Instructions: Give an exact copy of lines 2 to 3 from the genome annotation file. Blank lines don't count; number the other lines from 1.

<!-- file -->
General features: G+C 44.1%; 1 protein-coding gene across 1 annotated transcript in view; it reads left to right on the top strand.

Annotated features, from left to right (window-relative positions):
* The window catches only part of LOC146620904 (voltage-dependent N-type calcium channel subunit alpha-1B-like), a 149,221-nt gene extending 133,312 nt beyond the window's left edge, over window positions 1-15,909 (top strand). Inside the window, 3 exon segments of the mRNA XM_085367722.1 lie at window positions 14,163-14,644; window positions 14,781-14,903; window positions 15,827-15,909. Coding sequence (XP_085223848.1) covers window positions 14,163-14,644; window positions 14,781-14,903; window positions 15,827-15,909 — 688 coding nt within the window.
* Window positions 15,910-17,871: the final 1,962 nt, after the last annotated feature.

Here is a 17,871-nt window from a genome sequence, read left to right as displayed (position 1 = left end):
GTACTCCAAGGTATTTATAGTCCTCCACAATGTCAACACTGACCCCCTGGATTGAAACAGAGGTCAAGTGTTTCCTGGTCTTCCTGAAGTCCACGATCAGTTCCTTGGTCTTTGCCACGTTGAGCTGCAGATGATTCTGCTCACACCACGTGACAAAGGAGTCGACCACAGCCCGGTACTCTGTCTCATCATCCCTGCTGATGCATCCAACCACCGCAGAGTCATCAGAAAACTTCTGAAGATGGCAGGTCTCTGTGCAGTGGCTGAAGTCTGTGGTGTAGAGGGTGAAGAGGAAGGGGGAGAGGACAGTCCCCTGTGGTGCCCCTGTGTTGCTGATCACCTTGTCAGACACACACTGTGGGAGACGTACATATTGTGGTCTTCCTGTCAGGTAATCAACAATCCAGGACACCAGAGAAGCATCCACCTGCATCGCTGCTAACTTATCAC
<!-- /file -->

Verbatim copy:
Annotated features, from left to right (window-relative positions):
* The window catches only part of LOC146620904 (voltage-dependent N-type calcium channel subunit alpha-1B-like), a 149,221-nt gene extending 133,312 nt beyond the window's left edge, over window positions 1-15,909 (top strand). Inside the window, 3 exon segments of the mRNA XM_085367722.1 lie at window positions 14,163-14,644; window positions 14,781-14,903; window positions 15,827-15,909. Coding sequence (XP_085223848.1) covers window positions 14,163-14,644; window positions 14,781-14,903; window positions 15,827-15,909 — 688 coding nt within the window.